This time around, Sadie Hoffmiller is trying really hard not to become involved in the case surrounding the odd disappearance of Dr. Trenton Hendricks — by all accounts a good doctor, father and charitable friend to the community of St. George.
She listens to and looks at the "evidence" gathered by her friends and wisely turns it over to the local police only to find them asking for her help.
She wants to focus on her wedding, which is only weeks away.
In "Rocky Road," the 10th installment in Josi S. Kilpack's culinary mystery series with Sadie, she's on her own as Pete Cunningham, her fiance, is away on a bachelor's excursion. He can't be reached for help.
She's also still somewhat gun-shy following her last dangerous adventure in "Baked Alaska," so she's trying to pull back and resist her natural urge to investigate wherever there are questions without answers.
Once she commits, however, to following her nose and helping her friend, she's involved to where ultimately only a batch of Rocky Road Fudge can really soothe her.
She finds people committing fraud, deceiving and robbing. She discovers lies and infidelities.
She's also discovering Mormonism along the way as she's introduced to cultural halls, funeral potatoes and ward congregations.
In some ways, the explanations and inclusion of prayers, etc., seems a little forced, but Sadie is curious and accepting even if she does drink Mountain Dew with caffeine in it and think Mormon ways are a little odd. The preaching is subdued.
In "Rocky Road," Kilpack takes on those who might defraud the public with charitable foundations and fundraisers — as the dead doctor and his second wife apparently skimmed off the top and gave little to actual research from their money-making effort.
Without giving away the ending, it's safe to say this story goes in a different direction than one would initially expect — twice.
It's simple at the same time that it's a convoluted tale. It's an enjoyable read with good intentions.
The violence and death are limited in description and there's no bad language. There's no blatant sex.
Sadie is still a likable character who seems to have a knack for stumbling in and out of trouble without lasting scars.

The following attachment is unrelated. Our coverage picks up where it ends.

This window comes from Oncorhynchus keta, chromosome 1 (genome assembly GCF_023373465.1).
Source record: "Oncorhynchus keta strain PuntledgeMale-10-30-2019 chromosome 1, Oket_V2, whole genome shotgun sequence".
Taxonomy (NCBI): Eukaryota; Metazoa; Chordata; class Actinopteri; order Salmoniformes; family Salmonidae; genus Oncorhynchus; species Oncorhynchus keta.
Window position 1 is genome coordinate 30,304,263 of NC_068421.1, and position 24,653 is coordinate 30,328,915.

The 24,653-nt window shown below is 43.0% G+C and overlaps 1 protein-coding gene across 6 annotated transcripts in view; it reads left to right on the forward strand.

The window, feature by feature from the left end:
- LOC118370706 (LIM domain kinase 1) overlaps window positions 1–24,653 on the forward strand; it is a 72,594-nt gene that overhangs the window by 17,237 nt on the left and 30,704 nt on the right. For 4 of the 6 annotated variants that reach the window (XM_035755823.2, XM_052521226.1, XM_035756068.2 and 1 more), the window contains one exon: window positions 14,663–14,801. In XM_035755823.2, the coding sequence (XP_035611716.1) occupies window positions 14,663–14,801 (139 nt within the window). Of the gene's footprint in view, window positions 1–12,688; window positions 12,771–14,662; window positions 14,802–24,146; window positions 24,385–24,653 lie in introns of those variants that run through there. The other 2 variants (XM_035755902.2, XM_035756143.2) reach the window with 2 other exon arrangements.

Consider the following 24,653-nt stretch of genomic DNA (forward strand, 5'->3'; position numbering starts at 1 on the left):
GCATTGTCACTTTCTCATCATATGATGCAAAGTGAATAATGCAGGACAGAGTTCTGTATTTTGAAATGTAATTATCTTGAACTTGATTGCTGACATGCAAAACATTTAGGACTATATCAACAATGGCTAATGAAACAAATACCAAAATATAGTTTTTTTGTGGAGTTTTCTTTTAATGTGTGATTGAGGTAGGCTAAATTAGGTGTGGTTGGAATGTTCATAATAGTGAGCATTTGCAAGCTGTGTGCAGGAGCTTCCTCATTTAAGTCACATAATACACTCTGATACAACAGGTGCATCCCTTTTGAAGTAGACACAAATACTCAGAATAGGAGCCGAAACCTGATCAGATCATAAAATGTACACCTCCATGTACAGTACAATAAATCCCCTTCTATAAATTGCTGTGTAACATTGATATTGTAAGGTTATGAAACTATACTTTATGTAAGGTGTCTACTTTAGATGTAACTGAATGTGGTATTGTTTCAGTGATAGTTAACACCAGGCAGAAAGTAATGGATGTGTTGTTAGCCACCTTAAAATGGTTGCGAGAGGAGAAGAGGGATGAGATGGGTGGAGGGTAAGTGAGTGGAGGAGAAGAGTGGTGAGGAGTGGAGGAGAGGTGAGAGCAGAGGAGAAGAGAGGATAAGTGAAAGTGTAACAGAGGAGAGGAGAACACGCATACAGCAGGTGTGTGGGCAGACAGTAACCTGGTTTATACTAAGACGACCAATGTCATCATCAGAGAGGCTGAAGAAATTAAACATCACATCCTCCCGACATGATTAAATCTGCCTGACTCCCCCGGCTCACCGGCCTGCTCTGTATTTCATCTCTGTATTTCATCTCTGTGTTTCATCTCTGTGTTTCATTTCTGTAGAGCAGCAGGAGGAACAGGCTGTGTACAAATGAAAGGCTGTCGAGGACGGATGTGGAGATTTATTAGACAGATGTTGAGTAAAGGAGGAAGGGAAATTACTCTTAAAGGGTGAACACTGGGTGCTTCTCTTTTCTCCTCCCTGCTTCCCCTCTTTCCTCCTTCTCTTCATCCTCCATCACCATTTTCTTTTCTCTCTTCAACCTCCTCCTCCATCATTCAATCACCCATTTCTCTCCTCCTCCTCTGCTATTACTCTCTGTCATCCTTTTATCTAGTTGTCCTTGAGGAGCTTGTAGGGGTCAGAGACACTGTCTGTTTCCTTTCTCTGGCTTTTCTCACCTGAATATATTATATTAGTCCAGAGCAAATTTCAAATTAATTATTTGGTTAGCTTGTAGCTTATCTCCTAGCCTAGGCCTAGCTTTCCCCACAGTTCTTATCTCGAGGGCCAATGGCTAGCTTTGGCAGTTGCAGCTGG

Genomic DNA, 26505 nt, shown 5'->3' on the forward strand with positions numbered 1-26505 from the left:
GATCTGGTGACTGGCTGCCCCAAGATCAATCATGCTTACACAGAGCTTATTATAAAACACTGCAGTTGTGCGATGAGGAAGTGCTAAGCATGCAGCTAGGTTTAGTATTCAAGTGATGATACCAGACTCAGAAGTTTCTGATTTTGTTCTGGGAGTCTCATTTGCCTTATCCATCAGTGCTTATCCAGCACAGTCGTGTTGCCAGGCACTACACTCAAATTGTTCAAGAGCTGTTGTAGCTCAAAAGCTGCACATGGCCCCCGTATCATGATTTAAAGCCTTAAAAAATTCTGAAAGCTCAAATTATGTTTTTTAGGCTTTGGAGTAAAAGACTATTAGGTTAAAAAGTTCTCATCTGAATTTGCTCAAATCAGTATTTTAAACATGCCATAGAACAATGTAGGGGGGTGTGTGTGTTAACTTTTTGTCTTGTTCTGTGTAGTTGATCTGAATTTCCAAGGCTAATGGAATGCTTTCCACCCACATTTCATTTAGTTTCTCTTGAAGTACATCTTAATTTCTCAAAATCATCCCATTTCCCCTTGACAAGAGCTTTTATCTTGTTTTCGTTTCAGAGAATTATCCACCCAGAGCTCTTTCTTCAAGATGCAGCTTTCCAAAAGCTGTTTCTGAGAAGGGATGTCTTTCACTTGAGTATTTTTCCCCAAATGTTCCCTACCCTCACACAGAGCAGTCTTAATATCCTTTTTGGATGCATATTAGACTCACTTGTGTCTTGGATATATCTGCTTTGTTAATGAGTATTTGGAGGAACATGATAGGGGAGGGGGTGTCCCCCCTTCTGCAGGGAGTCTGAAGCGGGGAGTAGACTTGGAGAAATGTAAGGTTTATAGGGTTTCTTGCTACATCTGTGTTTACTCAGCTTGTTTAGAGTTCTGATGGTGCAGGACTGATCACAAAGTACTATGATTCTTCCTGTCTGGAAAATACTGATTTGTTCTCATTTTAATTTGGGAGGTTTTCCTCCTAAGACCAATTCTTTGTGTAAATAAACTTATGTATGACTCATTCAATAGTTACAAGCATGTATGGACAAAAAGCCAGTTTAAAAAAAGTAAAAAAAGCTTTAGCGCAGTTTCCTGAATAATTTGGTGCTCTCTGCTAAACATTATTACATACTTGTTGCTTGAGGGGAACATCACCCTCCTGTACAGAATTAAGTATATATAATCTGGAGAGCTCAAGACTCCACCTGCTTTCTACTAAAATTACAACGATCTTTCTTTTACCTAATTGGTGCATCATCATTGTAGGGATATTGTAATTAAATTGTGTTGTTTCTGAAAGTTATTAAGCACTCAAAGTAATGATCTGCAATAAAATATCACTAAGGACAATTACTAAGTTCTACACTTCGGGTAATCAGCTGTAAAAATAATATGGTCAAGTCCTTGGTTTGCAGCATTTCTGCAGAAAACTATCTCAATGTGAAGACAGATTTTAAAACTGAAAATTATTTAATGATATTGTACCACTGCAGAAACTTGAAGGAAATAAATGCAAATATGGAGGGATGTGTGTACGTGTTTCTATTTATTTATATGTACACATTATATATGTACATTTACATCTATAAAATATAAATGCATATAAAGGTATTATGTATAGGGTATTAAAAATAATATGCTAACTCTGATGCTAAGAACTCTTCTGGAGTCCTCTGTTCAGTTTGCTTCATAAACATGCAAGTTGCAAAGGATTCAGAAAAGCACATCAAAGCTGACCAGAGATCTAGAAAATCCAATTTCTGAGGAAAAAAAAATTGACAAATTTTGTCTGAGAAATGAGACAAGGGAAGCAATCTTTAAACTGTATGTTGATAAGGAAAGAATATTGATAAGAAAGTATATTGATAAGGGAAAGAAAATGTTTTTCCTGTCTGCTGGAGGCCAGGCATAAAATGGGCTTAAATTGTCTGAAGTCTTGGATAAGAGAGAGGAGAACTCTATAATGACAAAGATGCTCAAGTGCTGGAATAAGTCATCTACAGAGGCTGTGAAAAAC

And the recipes, including one for the Maddox Restaurant rolls, Utah's Fry Sauce and Cafe Rio's Barbacoa Pork, also make it worth buying the book.
Granny Annie’s Rocky Road Fudge
4 ½ cups sugar
1 (12-ounce) can evaporated milk
3½ cups mini marshmallows, divided (2 cups frozen, 1½ cups at room temperature)
1 stick butter, cut into tablespoon-size pieces
3½ cups (21 ounces) chocolate, such as chocolate chips or chopped candy bars*
1½ teaspoons vanilla
1 cup nuts (any type, but peanuts are traditional)
Put 2 cups of miniature marshmallows in the freezer. Butter a 9-by-13-inch pan. In 4-quart saucepan (or larger—mixture will triple in size once it begins to boil) on medium heat, combine sugar and evaporated milk. Bring to a boil and boil for 7 minutes (to soft ball stage), stirring constantly. Remove from heat.
Allow to cool 3 minutes. Do not stir mixture after removing it from heat or crystallization will occur. While the sugar-milk mixture cools, mix together 1½ cups mini marshmallows, butter, chocolate, and vanilla in large bowl.
Pour sugar-milk mixture in bowl with chocolate-butter mixture (do not stir before pouring in sugar-milk mixture and do not scrape pan). Mix until smooth. Add nuts and pre-frozen marshmallows. Mix till combined. Pour mixture into prepared pan; smooth top. Allow to cool completely before cutting into 1-inch squares.
*Half milk chocolate and half semisweet chocolate make a great combination.
Note: Fudge freezes well when wrapped tightly in plastic wrap or placed in an airtight container. Thaw before eating.
Copyright 2015, Deseret News Publishing Company